To treat or not to treat with antibiotics? Disruptive technology from award-winning MeMed can help doctors make the right call.
Daily dilemma, global impact
It is often difficult for a clinician to decide if a feverish patient is suffering from a bacterial or viral infection, as the clinical symptoms can be similar. This seemingly simple problem leads to antibiotic overuse – the prescription of antibiotics to patients with viral infections, for which the drug is unhelpful. Indeed, roughly 50% of antibiotic prescriptions are estimated to be inappropriate,1 and this imprudent use is contributing to one of the greatest healthcare challenges of our times, namely the spread of bacteria that are resistant to antibiotics. It is estimated that by 2050, ten million lives a year and a cumulative USD 100 trillion (~€94.2tr) of economic output are at risk due to the rise of drug-resistant infections if proactive solutions are not found to slow down the rise of drug resistance.
Infectious disease detective
Rapid, accurate and actionable diagnostic tools are an important part of the solution because they can aid physicians in making better informed treatment decisions. For the past six years, the MeMed team has been collaborating with leading clinicians and scientists from across Europe and around the world to develop and validate a novel approach for distinguishing between bacterial and viral infections. Unlike most traditional diagnostics that aim to identify the pathogen, this approach builds on an exquisitely informative system crafted by Nature – the human immune system. The human immune system has evolved for millions of years to respond differentially to viruses and bacteria and activate distinctive response pathways. MeMed has identified key players in these pathways, called biomarkers, which circulate in the blood and can serve as characteristic ‘immunological fingerprints’ for bacterial, viral or non-infectious diseases. This decoding of the immune system has enabled MeMed to develop new rapid blood tests that give the clinician information about the patient’s health status. The company’s first product, ImmunoXpertTM, accurately and rapidly detects if a patient has a bacterial or viral infection, information that empowers physicians to make better informed antibiotic treatment decisions.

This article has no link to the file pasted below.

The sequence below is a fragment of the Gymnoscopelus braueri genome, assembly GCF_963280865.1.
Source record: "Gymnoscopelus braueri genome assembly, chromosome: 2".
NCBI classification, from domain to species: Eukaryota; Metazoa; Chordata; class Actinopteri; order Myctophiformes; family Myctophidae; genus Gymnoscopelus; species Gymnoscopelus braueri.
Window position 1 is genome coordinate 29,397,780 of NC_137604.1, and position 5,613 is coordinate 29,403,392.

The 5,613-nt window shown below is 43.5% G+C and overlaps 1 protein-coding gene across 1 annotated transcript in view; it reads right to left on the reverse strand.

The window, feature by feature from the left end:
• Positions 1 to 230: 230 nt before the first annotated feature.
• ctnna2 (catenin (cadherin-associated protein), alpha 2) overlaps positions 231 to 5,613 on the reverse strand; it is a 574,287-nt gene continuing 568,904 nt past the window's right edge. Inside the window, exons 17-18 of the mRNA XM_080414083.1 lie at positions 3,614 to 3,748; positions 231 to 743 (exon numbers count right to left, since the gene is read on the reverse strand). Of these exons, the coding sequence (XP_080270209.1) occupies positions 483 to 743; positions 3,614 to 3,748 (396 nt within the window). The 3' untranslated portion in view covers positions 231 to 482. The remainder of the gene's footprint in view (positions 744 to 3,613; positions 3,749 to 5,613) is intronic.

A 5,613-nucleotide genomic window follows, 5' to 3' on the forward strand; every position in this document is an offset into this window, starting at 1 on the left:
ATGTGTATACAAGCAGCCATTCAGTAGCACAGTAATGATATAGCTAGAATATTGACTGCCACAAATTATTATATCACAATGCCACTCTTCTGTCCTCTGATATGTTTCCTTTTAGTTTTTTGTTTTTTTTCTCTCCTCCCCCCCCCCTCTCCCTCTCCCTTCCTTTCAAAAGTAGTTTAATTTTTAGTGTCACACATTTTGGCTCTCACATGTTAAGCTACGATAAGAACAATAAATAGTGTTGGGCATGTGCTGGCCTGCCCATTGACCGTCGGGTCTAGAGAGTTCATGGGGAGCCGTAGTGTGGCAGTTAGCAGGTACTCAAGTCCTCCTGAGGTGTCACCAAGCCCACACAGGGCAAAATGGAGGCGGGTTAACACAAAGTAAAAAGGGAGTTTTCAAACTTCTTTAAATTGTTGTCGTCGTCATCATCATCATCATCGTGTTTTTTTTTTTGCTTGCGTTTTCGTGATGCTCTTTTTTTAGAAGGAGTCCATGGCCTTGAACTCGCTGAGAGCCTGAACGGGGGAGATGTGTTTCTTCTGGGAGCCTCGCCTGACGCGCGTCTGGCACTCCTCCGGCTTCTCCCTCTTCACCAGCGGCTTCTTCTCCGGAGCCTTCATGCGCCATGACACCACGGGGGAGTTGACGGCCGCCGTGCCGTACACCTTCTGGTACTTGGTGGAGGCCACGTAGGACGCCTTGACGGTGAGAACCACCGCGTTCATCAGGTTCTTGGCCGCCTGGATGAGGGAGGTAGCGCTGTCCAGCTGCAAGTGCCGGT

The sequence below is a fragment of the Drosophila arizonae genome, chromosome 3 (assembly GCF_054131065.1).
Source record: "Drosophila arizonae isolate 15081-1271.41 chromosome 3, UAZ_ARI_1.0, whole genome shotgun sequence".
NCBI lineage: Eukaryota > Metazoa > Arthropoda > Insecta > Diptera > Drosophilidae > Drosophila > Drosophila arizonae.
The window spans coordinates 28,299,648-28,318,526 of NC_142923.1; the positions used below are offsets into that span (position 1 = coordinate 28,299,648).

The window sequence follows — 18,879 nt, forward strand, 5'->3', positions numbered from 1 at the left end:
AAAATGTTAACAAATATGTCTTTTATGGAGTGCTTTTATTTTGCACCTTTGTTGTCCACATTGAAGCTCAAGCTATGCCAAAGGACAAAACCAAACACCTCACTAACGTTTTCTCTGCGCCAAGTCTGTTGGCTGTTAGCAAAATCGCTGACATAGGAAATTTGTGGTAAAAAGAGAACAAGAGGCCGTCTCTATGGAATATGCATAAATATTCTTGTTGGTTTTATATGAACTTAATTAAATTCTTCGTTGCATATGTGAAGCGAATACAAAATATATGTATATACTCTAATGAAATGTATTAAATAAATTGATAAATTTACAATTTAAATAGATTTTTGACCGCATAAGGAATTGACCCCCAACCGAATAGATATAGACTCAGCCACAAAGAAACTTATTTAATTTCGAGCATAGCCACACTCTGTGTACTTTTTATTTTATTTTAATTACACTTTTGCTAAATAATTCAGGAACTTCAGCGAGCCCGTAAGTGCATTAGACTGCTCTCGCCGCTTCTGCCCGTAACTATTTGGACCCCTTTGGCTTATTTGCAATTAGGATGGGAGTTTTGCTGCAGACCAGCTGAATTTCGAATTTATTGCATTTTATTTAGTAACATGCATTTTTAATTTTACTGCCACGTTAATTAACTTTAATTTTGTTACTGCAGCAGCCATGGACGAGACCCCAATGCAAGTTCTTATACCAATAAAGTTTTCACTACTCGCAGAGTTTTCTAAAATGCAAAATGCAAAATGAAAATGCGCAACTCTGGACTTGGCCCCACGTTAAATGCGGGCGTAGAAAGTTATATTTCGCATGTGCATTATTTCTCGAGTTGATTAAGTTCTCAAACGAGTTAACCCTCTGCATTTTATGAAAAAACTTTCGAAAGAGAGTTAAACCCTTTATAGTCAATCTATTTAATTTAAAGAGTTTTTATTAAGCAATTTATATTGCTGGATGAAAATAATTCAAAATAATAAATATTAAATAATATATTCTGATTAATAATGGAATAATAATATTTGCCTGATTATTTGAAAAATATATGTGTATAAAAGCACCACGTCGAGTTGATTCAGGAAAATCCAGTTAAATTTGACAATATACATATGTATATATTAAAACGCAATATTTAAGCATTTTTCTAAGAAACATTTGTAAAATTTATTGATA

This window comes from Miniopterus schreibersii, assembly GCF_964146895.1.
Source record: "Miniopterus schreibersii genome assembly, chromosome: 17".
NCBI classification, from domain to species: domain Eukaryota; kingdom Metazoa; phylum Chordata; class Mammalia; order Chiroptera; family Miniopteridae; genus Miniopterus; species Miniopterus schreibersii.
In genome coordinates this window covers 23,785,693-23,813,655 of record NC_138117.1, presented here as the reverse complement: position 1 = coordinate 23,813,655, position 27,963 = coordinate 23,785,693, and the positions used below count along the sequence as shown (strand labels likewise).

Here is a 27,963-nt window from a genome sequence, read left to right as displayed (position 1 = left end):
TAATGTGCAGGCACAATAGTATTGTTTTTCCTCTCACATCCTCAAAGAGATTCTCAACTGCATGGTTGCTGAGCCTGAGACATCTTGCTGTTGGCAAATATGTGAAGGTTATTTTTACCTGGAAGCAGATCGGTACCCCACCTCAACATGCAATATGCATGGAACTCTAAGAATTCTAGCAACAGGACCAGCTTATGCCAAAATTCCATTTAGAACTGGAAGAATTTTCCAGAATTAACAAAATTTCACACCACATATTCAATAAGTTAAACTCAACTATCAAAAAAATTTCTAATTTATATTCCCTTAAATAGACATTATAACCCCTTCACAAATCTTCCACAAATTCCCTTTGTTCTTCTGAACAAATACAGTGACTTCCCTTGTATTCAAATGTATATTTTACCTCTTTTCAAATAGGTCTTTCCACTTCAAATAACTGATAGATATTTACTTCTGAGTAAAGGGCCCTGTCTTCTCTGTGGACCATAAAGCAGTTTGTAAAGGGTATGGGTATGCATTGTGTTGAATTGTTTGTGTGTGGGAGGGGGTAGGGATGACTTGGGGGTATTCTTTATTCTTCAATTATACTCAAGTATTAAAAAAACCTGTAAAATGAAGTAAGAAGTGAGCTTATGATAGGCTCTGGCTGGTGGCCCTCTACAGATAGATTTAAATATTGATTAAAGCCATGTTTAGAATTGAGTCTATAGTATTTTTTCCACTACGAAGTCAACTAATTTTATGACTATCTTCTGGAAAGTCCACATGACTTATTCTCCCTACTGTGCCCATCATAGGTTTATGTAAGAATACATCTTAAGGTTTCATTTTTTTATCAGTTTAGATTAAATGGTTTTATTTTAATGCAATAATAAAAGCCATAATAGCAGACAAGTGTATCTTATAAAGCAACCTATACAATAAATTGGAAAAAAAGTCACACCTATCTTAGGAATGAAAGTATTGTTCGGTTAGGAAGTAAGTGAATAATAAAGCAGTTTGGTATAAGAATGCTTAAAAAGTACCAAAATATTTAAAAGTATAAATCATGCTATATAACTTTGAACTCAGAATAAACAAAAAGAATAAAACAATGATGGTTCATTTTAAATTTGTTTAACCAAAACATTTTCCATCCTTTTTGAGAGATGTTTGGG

MeMed, an Israel-based company founded in 2009, is a European innovation champion and the winner of multiple awards from the European Commission. Currently, a €3m award through phase II of Horizon 2020’s Small and Medium-sized Enterprise (SME) Instrument is being used to support the development of MeMed’s second-generation product, ImmunoPoC™, which will enable rapid (within minutes) measurement of a patient’s immune response to infection at the point of care. In addition, the SME award is financing a multi-centre prospective clinical study, which represents a collaboration between leading research centres at the Royal Free London NHS Foundation Trust (UK), Hannover Medical School (Germany), and Rambam Health Care Campus (Israel). Earlier this year, MeMed secured an additional €2.3m through the Horizon 2020 Fast Track to Innovation Pilot to support AutoPilot-Dx, an international consortium with members from leading medical centres and industry. The overarching goal of the consortium is to widen deployment of ImmunoXpert in Europe. Furthermore, MeMed is a leading partner in the FP7 (Seventh Framework Programme) Tailored-Treatment consortium, which studies patient-pathogen interactions, together with collaborators from the Netherlands, Spain, Israel and Sweden.